Minister for Agriculture, Food and the Marine, Tom Hayes TD, has welcomed the new CAP deal, saying it “represents a milestone achievement”.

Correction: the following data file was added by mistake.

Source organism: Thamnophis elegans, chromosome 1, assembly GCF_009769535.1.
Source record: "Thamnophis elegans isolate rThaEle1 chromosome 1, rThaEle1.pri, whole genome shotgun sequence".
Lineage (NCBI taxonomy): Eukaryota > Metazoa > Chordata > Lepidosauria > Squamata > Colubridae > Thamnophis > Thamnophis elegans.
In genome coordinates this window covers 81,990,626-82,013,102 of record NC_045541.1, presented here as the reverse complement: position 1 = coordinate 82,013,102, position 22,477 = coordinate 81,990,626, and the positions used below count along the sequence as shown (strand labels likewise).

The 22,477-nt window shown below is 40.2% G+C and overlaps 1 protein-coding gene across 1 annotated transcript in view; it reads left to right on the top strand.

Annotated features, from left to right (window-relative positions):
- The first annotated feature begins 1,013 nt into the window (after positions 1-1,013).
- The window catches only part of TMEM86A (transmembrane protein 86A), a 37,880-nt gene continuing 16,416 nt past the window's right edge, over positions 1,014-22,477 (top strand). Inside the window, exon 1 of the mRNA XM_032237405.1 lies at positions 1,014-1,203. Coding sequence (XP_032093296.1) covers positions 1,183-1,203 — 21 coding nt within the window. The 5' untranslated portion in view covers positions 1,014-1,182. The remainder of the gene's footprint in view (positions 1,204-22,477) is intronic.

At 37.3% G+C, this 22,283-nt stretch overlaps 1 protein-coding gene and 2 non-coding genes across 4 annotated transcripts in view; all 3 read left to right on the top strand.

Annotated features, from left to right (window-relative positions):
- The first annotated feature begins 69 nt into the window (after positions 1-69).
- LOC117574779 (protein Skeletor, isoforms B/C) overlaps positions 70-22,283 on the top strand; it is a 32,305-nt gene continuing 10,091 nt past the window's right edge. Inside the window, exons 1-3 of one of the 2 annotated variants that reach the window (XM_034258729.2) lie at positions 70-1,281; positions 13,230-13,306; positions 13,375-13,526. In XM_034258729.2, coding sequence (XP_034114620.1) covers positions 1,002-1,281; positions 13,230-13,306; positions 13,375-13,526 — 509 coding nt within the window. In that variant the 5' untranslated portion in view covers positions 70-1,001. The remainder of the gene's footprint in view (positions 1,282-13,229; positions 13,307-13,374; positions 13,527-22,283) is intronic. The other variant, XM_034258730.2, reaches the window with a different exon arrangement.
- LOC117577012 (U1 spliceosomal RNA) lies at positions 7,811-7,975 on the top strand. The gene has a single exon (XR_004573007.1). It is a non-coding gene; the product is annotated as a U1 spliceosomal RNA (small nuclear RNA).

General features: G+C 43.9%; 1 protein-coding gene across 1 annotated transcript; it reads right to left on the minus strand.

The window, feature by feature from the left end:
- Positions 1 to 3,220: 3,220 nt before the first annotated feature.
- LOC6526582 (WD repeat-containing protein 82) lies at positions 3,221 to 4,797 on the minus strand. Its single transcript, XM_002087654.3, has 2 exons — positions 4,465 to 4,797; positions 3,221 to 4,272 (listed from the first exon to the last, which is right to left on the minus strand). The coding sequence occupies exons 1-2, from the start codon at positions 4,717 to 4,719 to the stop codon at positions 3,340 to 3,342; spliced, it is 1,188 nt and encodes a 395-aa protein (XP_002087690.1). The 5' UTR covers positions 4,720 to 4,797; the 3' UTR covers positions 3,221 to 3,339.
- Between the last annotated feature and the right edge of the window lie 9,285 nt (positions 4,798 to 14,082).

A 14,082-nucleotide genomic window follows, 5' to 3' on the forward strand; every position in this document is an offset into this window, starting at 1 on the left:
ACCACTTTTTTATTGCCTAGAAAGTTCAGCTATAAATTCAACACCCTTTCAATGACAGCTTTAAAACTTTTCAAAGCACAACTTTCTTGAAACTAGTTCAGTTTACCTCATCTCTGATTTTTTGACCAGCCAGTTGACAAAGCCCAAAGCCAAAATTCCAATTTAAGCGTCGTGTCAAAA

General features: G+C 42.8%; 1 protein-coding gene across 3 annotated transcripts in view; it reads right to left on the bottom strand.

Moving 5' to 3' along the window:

The South Tipperary Deputy was speaking after arriving home from Brussels after lengthy discussions concluded in consensus after days of negotiations in Luxembourg and Brussels. “The CAP deal which has been sealed represents a significant milestone and the success of the Irish EU Presidency. This is a strong deal for Irish farmers and, crucially, it is a much better package of measures than the proposals originally put forward by the European Commission. Rather than a system of flat rate payments a much fairer distribution system has been agreed. The deal will see €12 billion in EU support for Irish agriculture over the next seven years. There was a lot of concern amongst farmers about the Commission’s proposal for a flat rate payments system. However, under the final deal, Member States can opt for the partial convergence model recommended by Ireland combined with a 60% minimum payment, which represents a very good outcome for Irish farmers. The package is particularly positive for young farmers, as it includes a mandatory 25% top-up payment for farmers under 40. This will act as a significant incentive for young men and women considering entering the farming sector, and it should help to inject some additional youth into Irish agriculture. Positive progress has also been made on the greening of CAP. From now on 30% of the Single Farm Payment will be linked to greening measures. This approach was proposed by Ireland, and will also minimise the impact on direct payments. The lifting of sugar quotas from 2017 is also something that should be warmly welcomed from Ireland’s point of view, particularly in relation to the efforts to bring the sugar industry back to Ireland. The redistribution of payments was always going to be the most contentious element of the new CAP deal for Irish farmers. However, I am confident we have delivered the fairest deal possible, by reaching an agreement to combine the Irish model with the 60% minimum payment.”